A collection of 700+ free, ready-to-use learning resources rigorously reviewed by educators and scientists suitable for secondary through higher education classrooms.
Environmental Literacy and Inquiry Climate Change Curriculum
The curriculum begins with an investigation in which students explore, analyze, and interpret climate patterns of 13 different cities, and analyze differences between weather and climate patterns. Students explore and investigate concepts pertaining to Earth system energy balance including albedo, and surface and atmospheric absorption and reflection. Other student learning activities focus on the carbon cycle and the importance of greenhouse gases in our atmosphere. Students also learn about paleoclimatology and complete a paleoclimate reconstruction lab in which theyreconstruct past climates using lake varves as a proxy to interpret long-term climate patterns and understand annual sediment deposition and how it relates to weather and climate patterns. Students use a Web-based carbon calculator to determine their carbon footprint and examine their personal and household habits and choices in relation to their carbon footprint. Next, students use Google Earth to investigate geographical areas and populations affected by recent changes in climate patterns. In the culminating investigation, students use Google Earth to explore evidence of climate change during 1980 – 2010 including changes in Arctic Sea ice extent and changes in the distribution of coral reefs in the Caribbean Sea. They then use Google Earth to explore future world scenarios by examining the effects of a 2-meter rise in sea level on the existing landscape. Students then explore strategies at personal and societal levels to help reduce atmospheric carbon emissions levels.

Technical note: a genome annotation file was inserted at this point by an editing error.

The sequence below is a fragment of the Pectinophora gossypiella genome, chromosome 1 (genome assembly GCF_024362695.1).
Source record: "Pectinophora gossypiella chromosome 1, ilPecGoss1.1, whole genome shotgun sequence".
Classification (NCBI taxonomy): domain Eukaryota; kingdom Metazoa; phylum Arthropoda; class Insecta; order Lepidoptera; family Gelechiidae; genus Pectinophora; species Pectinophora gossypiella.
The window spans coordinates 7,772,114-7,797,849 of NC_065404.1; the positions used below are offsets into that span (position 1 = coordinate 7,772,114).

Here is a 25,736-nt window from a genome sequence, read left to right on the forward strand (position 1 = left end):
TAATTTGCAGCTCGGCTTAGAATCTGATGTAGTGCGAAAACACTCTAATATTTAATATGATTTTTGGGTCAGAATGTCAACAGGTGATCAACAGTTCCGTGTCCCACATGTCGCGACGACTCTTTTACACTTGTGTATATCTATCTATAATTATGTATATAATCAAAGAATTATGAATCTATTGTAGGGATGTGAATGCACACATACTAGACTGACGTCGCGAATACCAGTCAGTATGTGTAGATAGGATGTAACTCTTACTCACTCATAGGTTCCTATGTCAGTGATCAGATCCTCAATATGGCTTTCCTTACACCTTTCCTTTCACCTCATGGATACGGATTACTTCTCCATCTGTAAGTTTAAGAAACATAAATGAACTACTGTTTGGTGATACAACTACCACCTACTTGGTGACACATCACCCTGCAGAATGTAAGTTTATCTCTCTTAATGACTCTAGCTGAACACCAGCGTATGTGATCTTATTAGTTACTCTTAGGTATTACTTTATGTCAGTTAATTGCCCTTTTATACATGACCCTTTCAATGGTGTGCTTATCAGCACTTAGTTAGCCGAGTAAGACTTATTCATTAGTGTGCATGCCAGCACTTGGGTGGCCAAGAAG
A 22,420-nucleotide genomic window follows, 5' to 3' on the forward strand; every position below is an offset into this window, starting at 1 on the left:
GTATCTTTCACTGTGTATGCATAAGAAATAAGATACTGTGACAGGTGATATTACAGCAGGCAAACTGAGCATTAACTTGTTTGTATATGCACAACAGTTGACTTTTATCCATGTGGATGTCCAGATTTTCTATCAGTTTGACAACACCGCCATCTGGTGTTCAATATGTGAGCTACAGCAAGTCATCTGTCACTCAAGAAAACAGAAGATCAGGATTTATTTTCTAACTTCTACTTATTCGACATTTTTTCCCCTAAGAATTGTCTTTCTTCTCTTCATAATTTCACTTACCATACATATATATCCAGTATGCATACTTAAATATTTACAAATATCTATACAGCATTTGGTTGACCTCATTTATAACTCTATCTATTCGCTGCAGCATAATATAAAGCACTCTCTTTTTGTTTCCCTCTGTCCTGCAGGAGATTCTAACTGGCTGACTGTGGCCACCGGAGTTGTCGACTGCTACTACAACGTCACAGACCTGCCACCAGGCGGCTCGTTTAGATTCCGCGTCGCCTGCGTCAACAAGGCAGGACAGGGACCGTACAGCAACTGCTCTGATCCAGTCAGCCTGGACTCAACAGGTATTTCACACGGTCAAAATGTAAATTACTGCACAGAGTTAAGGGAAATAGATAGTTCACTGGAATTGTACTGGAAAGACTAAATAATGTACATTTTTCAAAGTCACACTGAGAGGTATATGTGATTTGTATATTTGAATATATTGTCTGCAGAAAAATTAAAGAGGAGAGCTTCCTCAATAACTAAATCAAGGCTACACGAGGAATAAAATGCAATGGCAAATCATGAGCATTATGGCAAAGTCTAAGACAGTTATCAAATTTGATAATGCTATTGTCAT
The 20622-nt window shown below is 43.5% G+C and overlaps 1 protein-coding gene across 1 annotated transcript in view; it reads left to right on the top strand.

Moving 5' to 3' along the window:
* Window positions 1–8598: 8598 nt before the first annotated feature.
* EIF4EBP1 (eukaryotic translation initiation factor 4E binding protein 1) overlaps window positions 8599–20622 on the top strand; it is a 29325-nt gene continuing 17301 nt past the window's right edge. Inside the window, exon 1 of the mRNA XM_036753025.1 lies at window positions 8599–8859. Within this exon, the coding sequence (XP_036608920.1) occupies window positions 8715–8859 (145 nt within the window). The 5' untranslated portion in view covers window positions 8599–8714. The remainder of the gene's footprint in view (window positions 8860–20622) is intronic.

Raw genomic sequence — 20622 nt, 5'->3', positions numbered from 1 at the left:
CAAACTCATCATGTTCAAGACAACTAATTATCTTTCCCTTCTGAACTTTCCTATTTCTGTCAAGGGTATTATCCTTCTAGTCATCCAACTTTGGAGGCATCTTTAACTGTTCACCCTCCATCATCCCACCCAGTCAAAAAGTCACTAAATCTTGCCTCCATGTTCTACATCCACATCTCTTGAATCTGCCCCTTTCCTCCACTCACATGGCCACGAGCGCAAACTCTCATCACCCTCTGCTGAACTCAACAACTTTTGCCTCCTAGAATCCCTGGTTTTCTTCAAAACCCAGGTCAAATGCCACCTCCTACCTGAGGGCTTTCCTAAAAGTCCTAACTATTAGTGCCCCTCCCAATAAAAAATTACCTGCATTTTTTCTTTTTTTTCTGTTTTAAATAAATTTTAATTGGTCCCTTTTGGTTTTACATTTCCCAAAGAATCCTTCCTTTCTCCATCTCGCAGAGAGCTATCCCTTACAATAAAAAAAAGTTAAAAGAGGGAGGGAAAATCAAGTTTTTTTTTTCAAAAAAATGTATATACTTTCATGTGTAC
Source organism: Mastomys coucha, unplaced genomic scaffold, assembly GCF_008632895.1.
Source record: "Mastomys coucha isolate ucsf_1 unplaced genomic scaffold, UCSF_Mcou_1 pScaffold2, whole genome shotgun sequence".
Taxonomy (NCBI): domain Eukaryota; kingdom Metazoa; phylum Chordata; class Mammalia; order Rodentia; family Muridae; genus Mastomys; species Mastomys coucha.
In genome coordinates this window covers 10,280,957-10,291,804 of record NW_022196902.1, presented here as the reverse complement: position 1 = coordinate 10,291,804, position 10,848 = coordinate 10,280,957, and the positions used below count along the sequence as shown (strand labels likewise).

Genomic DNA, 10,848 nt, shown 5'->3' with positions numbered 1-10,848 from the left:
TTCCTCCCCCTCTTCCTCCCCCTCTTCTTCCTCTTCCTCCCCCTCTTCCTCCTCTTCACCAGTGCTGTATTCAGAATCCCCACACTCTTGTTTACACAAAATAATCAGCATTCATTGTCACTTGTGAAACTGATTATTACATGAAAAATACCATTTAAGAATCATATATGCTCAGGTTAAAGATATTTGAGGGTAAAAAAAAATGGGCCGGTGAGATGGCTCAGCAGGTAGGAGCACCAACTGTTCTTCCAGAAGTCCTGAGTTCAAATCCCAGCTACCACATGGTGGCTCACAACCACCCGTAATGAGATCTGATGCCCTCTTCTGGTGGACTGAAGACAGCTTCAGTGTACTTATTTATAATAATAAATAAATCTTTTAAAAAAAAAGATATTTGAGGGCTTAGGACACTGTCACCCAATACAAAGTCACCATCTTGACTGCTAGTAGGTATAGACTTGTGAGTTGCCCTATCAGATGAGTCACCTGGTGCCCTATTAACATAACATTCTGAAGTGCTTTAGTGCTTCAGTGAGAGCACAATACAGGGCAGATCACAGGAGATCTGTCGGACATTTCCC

Note: To access ELI assessments, use
Environmental Literacy and Inquiry Energy Curriculum
This curriculum unit begins with an introduction to energy and energy units. Students then calculate their personal and household energy audit. They analyze their energy consumption patterns and ways they can reduce their energy use. Students are then introduced to different sources of energy including solar, wind, tidal, hydroelectric, nuclear, geothermal, biomass/biofuels, coal, oil, and natural gas. Students use Google Earth to explore locations of different power plants. They use My World GIS (or Web GIS) to investigate the best places to locate new power plants and to analyze data. Students also examine images and videos of how different power plants work. Students also examine USA’s energy sources and uses. In the culminating activity, students develop an energy policy for the Isle of Navitas given the island’s energy resources and population. Students use My World GIS (or Web GIS) to analyze the island’s energy resources and develop an energy policy that will have minimal impact to the environment. They develop a presentation and communicate their energy policy.
Note: To access ELI assessments, use
Environmental Literacy Council: Home Energy Audit